The risk–benefit ratio of traditional postmenopausal hormone therapy is considered by many to be unacceptable.
Low-dose oestrogen–progestin therapy (oral or non-oral and continuous or pulsatile) may have a better risk–benefit ratio, but this remains unproven.
Steroids with selective tissue activation, such as tibolone, alleviate symptoms and protect against bone loss, but long-term safety data are lacking.
Selective oestrogen receptor modulators (SERMs), such as raloxifene, prevent bone loss when used alone, and may soon be combined with oestradiol to treat symptoms and prevent osteoporotic fracture. Effects of SERMs on the cardiovascular system are currently being evaluated.
Fewer than 25% of women experience a symptom-free menopausal transition, and over 25% suffer severe symptoms,1 most commonly vasomotor events. Non-pharmaceutical approaches, such as paced respiration, have been shown to reduce the severity and frequency of vasomotor symptoms but are of no use in preventing symptoms that disturb sleep.2 A multitude of over-the-counter preparations are used by menopausal women for symptom relief, but are of varying quality,3 and some have been shown to be no better than placebo for symptom management.4,5 Of concern is the potential for side effects, with several cases of acute hepatitis reported after use of black cohosh and other common herbal remedies.6
Postmenopausal oestrogen therapy effectively alleviates menopause symptoms, prevents osteoporotic fractures and possibly reduces the risk of bowel cancer. However, there are justifiable concerns about the safety of available regimens. Oestrogen given alone to women with an intact uterus significantly increases uterine cancer risk,7 while oral oestrogen–progestin regimens used for more than 5 years have been reported to increase breast cancer risk.8-11 The latter regimens have also been associated with increased risk of venous thromboembolic and cardiovascular events.8,12
In an attempt to avoid adverse consequences of hormone therapy, the trend is towards low-dose regimens, new routes of administration and the use of novel synthetic steroids, such as tibolone. The possibility of combining oestrogen with a selective oestrogen receptor modulator (SERM) in place of a progestin is under evaluation. These potential options are the subject of this review. The role of androgens in postmenopausal regimens is also under evaluation but is not discussed here.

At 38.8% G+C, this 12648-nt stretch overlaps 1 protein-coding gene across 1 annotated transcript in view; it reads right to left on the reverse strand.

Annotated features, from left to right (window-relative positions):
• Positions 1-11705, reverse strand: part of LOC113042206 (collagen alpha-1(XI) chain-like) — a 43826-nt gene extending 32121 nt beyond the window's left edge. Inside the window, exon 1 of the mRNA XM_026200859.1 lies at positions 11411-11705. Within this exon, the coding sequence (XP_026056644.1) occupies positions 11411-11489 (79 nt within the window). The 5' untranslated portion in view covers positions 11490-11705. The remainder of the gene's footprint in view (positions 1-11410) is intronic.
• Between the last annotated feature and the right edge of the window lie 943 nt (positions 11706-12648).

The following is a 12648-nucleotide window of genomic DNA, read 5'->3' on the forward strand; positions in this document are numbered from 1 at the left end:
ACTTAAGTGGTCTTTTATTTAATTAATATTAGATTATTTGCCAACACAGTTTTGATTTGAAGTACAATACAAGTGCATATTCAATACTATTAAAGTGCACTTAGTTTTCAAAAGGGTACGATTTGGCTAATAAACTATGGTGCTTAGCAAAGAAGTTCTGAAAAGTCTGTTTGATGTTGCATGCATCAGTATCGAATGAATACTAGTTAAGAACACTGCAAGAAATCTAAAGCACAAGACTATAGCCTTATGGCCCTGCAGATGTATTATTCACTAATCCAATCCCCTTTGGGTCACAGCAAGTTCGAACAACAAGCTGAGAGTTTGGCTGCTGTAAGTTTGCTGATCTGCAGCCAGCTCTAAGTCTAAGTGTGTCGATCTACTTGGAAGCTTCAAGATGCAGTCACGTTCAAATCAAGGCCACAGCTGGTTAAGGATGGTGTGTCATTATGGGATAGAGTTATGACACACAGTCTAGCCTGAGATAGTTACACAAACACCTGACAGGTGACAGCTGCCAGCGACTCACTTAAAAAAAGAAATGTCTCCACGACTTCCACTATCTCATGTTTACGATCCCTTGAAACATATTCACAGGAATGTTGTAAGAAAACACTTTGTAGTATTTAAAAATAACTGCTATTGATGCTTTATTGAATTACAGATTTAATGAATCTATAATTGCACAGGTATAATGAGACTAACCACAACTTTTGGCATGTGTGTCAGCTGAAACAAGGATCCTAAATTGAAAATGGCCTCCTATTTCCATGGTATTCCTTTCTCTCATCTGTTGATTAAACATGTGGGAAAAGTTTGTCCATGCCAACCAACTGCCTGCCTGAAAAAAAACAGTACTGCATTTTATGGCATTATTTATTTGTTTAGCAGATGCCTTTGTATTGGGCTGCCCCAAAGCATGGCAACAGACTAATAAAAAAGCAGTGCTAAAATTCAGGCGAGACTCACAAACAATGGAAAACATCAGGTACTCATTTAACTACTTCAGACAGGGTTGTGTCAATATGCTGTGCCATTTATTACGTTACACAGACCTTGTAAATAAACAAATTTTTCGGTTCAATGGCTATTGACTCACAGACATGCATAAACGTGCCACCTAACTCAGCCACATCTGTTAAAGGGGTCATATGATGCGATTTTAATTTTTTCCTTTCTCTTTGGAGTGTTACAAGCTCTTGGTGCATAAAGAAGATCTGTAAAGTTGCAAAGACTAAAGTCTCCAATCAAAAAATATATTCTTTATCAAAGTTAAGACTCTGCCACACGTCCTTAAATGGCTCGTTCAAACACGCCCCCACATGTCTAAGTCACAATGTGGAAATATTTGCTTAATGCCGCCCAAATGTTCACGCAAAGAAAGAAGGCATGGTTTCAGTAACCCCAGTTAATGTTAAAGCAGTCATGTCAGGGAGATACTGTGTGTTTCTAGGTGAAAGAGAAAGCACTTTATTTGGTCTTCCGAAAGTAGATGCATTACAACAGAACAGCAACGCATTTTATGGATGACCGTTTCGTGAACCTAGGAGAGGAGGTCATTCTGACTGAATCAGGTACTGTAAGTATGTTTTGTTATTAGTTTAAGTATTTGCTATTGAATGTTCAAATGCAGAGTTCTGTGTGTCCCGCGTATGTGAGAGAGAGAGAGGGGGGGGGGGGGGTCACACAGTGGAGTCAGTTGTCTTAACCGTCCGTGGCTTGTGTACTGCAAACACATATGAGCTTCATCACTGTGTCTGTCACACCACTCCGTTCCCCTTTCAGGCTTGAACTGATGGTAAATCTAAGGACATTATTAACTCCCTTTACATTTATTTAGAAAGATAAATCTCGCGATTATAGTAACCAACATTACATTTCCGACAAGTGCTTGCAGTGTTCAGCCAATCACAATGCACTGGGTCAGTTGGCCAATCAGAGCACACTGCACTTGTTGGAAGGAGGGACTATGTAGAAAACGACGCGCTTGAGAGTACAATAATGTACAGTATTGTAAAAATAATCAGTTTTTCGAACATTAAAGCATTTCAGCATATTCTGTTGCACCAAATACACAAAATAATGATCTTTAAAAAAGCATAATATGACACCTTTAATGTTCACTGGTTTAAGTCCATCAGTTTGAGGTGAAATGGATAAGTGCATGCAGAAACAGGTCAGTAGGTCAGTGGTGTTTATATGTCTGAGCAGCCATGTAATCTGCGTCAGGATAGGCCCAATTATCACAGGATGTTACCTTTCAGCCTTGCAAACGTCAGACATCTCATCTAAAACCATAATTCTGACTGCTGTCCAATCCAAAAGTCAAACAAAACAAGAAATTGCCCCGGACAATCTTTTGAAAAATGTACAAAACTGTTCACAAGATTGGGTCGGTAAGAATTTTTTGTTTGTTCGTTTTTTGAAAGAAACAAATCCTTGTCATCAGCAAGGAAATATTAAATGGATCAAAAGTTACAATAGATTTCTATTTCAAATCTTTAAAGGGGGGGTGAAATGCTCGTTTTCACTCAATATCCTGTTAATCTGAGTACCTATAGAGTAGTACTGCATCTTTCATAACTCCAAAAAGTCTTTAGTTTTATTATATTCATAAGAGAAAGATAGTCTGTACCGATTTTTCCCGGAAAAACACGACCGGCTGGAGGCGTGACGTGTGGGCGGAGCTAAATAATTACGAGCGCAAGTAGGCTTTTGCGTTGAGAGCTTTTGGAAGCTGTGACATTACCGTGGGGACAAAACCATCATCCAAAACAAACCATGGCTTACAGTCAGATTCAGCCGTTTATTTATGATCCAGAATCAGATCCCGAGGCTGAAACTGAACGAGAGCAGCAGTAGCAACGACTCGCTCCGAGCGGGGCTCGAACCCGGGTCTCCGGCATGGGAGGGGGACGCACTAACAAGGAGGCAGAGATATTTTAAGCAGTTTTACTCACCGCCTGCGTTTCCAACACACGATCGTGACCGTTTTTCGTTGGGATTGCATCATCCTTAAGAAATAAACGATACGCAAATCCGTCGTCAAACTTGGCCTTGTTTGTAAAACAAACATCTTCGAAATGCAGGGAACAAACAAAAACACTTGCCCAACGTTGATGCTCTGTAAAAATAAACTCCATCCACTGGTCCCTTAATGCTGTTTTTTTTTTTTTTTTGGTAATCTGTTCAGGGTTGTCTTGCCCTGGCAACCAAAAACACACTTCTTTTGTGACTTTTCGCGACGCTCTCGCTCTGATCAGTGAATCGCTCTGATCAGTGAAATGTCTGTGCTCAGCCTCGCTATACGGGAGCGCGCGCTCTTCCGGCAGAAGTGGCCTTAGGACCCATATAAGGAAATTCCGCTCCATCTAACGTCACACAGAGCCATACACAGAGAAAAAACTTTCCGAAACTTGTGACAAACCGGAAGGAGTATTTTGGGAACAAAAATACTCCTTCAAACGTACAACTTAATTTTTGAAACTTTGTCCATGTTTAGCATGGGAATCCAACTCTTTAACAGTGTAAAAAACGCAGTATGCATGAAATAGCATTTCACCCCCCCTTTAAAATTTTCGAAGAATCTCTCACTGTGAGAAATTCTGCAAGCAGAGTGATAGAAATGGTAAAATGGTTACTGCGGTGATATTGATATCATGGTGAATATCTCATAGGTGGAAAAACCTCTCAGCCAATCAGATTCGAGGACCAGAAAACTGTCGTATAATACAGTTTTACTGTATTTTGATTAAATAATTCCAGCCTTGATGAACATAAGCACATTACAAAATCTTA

The most commonly prescribed postmenopausal therapies are oral conjugated equine oestrogen, with or without medroxyprogesterone acetate, and various oestradiol–norethisterone preparations. Irrespective of which of these is used, traditional doses achieve high levels of circulating oestrone sulfate.13,14 This oestrogen has a long plasma half-life and slow clearance rate and thus acts as a reservoir for the formation of oestradiol and oestrone in target tissues.13 Oestrogen-sensitive tissues, such as breast and endometrium, have a high capacity to metabolise oestrone sulfate through to oestradiol, and this may be a prime mechanism by which concentrations of oestrone and oestradiol are raised several-fold in breast cancer tissue compared with circulating levels.15 Standard doses of oral oestrogen also substantially increase sex hormone binding globulin,16,17 thereby significantly reducing unbound testosterone.18 Testosterone is both antiproliferative and apoptotic in human breast cancer cell lines,19 and exogenous testosterone opposes the epithelial proliferation induced by oestrogen–progestin therapy in mammalian breast tissue.19,20 Hence, a reduction in bioavailable testosterone may contribute to the increase in breast cancer risk reported with oral oestrogen–progestin therapy.
Low-dose oral oestrogen preparations result in lower circulating oestrogen levels and less increase in sex hormone binding globulin, with symptom relief comparable to that of higher-dose therapy.21 A new low-dose regimen (conjugated equine oestrogen, 0.45 mg; and medroxyprogesterone acetate, 1.5 mg daily) induces favourable changes in lipids, lipoproteins and haemostatic factors.22 Whether it will also result in lower risk of cardiovascular events and breast cancer remains to be seen.
Transdermal administration of oestradiol avoids the increases in oestrone sulfate and sex hormone binding globulin that occur with oral therapy, and the consequent reduction in free testosterone.13,23 Standard-dose transdermal regimens produce little or no change in circulating lipids, coagulation parameters or C-reactive protein levels,24,25 while maintaining favourable effects on vascular endothelium. Although this suggests that parenteral therapy has a neutral cardiovascular profile, this has not yet been clearly established in randomised trials.26